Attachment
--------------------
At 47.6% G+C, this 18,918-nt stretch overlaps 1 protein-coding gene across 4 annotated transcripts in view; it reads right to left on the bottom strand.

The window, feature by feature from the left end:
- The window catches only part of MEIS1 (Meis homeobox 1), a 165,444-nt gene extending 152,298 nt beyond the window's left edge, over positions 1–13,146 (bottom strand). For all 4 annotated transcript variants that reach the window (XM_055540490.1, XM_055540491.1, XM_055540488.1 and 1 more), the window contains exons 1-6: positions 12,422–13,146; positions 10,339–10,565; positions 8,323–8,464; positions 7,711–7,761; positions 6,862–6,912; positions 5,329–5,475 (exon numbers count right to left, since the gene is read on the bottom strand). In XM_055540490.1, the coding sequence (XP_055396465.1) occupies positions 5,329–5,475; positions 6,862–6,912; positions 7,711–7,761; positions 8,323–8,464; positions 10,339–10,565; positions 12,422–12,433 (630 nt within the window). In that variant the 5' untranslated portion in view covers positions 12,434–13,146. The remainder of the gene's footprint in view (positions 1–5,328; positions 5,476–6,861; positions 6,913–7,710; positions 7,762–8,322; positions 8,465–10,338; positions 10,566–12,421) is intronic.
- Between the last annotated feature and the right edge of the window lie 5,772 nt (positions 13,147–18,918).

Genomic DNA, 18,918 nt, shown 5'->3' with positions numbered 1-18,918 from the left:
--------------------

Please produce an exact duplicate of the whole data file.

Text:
At 47.6% G+C, this 18,918-nt stretch overlaps 1 protein-coding gene across 4 annotated transcripts in view; it reads right to left on the bottom strand.

The window, feature by feature from the left end:
- The window catches only part of MEIS1 (Meis homeobox 1), a 165,444-nt gene extending 152,298 nt beyond the window's left edge, over positions 1–13,146 (bottom strand). For all 4 annotated transcript variants that reach the window (XM_055540490.1, XM_055540491.1, XM_055540488.1 and 1 more), the window contains exons 1-6: positions 12,422–13,146; positions 10,339–10,565; positions 8,323–8,464; positions 7,711–7,761; positions 6,862–6,912; positions 5,329–5,475 (exon numbers count right to left, since the gene is read on the bottom strand). In XM_055540490.1, the coding sequence (XP_055396465.1) occupies positions 5,329–5,475; positions 6,862–6,912; positions 7,711–7,761; positions 8,323–8,464; positions 10,339–10,565; positions 12,422–12,433 (630 nt within the window). In that variant the 5' untranslated portion in view covers positions 12,434–13,146. The remainder of the gene's footprint in view (positions 1–5,328; positions 5,476–6,861; positions 6,913–7,710; positions 7,762–8,322; positions 8,465–10,338; positions 10,566–12,421) is intronic.
- Between the last annotated feature and the right edge of the window lie 5,772 nt (positions 13,147–18,918).

Genomic DNA, 18,918 nt, shown 5'->3' with positions numbered 1-18,918 from the left: